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bethune
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« Reply #16 on: Sun 7 November, 2010 - 12:23 am »

Some patients come to the ward with a NFR in place. It stays throughout their hospital admission.
Once they are discharged, it becomes null and void.
If they are re-admitted, even within 24hrs, a new one has to be initiated.

Rarely do patients have Living Wills, Advance Directives or have already decided that in the event of an arrest, that they do not want to be resuscitated. Even then, most Doctors are reluctant to make the patients wishes formal by signing a NFR form.

A Doctor will decide a patient is NFR if the patient is already so ill and has multiple co-morbidities, that the chances of a successful outcome from an arrest is minimal and that to even attempt resuscitation would do the patient harm.

Full resuscitation is actually a violent, invasive and prolonged procedure. Even with the most experienced staff performing the resus, there is a high chance of further damage being done, more so if the patient is frail  and in a weakened state before the arrest.

Performing resus on the types of patients mentioned above is actually an ethical dilemma in itself, because we know that they will either not survive or their post resus status will be worse.

NFR's are not initiated for bedspace or fiscal reasons.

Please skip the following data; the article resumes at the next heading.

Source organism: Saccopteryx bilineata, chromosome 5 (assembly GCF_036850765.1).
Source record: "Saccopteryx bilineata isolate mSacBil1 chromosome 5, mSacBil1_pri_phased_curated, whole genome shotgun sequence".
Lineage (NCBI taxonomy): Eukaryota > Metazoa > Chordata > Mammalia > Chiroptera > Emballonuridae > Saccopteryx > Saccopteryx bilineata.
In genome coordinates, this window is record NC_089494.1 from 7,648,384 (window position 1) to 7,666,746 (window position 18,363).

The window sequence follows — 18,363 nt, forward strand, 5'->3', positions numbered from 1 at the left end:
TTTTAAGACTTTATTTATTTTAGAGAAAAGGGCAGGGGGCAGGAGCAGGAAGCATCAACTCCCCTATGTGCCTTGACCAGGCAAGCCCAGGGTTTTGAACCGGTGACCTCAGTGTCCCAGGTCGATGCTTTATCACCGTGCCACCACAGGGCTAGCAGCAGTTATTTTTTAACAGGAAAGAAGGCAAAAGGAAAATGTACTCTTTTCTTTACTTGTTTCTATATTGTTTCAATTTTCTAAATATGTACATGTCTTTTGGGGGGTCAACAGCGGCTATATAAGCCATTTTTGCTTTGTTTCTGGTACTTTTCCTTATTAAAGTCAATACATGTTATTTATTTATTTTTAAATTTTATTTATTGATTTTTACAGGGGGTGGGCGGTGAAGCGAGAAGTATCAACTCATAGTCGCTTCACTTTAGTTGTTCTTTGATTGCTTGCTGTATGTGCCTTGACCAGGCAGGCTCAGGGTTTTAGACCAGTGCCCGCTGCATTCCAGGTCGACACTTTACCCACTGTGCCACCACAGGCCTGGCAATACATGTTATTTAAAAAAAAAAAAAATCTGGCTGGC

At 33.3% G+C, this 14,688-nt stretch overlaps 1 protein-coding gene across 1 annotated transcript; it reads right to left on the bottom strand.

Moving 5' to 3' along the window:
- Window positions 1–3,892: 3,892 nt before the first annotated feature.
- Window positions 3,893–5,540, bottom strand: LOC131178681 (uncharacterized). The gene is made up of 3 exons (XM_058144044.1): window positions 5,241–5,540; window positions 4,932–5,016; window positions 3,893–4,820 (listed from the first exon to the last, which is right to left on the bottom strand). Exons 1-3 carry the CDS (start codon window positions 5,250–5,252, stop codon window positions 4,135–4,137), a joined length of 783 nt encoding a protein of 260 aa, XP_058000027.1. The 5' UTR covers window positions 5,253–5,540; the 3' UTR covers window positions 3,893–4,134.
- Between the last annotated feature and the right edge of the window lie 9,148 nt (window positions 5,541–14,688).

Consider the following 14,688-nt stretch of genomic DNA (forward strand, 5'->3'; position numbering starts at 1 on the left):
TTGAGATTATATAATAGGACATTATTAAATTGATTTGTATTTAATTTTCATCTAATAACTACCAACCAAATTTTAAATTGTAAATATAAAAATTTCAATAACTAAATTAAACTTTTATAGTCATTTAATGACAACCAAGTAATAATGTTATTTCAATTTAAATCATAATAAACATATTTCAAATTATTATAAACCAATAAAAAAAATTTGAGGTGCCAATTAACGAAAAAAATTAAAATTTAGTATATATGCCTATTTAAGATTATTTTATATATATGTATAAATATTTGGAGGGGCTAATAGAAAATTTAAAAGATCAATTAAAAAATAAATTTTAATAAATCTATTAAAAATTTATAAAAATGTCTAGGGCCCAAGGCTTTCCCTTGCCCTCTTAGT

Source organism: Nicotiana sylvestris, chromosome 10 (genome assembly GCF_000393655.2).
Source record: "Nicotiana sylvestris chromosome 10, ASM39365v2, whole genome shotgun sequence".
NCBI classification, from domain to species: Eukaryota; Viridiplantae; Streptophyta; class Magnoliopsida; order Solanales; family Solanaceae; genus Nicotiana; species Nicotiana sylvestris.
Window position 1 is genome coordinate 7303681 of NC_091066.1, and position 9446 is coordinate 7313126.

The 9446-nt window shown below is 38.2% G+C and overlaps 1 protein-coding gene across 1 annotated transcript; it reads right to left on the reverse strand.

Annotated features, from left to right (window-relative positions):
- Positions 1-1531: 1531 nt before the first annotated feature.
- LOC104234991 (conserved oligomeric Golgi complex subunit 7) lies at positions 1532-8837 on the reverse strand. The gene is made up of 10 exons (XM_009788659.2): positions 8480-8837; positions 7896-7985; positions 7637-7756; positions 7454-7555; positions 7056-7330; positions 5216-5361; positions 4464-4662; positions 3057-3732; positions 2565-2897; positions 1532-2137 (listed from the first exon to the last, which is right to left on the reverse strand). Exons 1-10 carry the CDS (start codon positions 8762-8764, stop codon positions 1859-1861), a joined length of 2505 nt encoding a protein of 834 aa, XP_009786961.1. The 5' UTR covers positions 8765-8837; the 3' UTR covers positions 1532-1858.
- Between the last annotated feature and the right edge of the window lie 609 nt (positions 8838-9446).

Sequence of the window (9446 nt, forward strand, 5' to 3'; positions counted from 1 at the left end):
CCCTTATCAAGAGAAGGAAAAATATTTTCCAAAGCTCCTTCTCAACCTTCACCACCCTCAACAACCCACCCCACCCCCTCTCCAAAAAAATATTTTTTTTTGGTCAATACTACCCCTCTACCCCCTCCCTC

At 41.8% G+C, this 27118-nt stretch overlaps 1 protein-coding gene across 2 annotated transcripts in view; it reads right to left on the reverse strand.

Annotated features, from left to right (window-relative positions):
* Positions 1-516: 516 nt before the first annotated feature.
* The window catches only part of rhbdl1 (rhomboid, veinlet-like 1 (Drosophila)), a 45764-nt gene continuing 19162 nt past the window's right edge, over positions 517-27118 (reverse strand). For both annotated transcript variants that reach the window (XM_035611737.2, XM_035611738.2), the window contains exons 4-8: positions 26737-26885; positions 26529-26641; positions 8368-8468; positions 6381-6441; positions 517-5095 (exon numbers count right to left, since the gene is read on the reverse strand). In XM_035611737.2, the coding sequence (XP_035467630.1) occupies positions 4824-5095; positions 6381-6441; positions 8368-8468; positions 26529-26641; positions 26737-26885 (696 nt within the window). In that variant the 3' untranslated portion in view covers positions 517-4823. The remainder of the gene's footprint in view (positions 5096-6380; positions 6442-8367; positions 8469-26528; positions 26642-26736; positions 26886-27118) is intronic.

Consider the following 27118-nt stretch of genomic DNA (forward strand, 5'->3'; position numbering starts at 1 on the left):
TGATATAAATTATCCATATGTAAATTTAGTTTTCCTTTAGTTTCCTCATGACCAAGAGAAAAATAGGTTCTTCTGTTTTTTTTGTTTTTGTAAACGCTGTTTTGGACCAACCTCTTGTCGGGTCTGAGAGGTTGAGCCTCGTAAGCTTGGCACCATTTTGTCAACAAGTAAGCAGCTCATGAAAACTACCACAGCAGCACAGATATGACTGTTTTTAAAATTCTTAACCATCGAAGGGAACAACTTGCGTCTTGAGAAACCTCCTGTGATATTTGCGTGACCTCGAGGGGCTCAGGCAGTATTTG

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bytey
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« Reply #17 on: Sun 7 November, 2010 - 12:48 am »

If the patient hasnt ordered a non resus themselves, then I think the family should be spoken with first.

With any risks etc being explained.
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bethune
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« Reply #18 on: Tue 16 November, 2010 - 12:40 pm »

Legally the spouse and/or children or nominated next of kin don't have to be involved in the discussion or decision making about resuscitation. If there is an Enduring Power of Attorney in place, for Personal Care and Welfare, that has been enacted, then that person is involved in the discussion.

Morally and ethically, the spouse and/or children or nominated NOK should be, and usually are, involved in the discussion and decision making. But that's only when the Dr has the balls to bring the subject up. As Nurses, we can bring up the subject of resus but not all Nurses have the experience and confidence to broach the subject.

Very recently, I had to initiate resus on a patient who was very elderly, very frail and acutely unwell. I had asked one of the medical morons to sort out his resus status because we all knew his chances of surviving an arrest, let alone coming out of it with any quality of life were slim to nothing. (Known as Medical Futility). The moron said the patient was for resus. He hadn't spoken to the patient of family. Less than 3 hours later, I was doing compressions on the patient. Despite the best efforts of the team, he didn't come out of it. Found out from his family that he would not have wanted resus anyway.

Is, and will be, an ongoing frustration, getting resus status clarified let alone the appropriate (for the patient) decision made.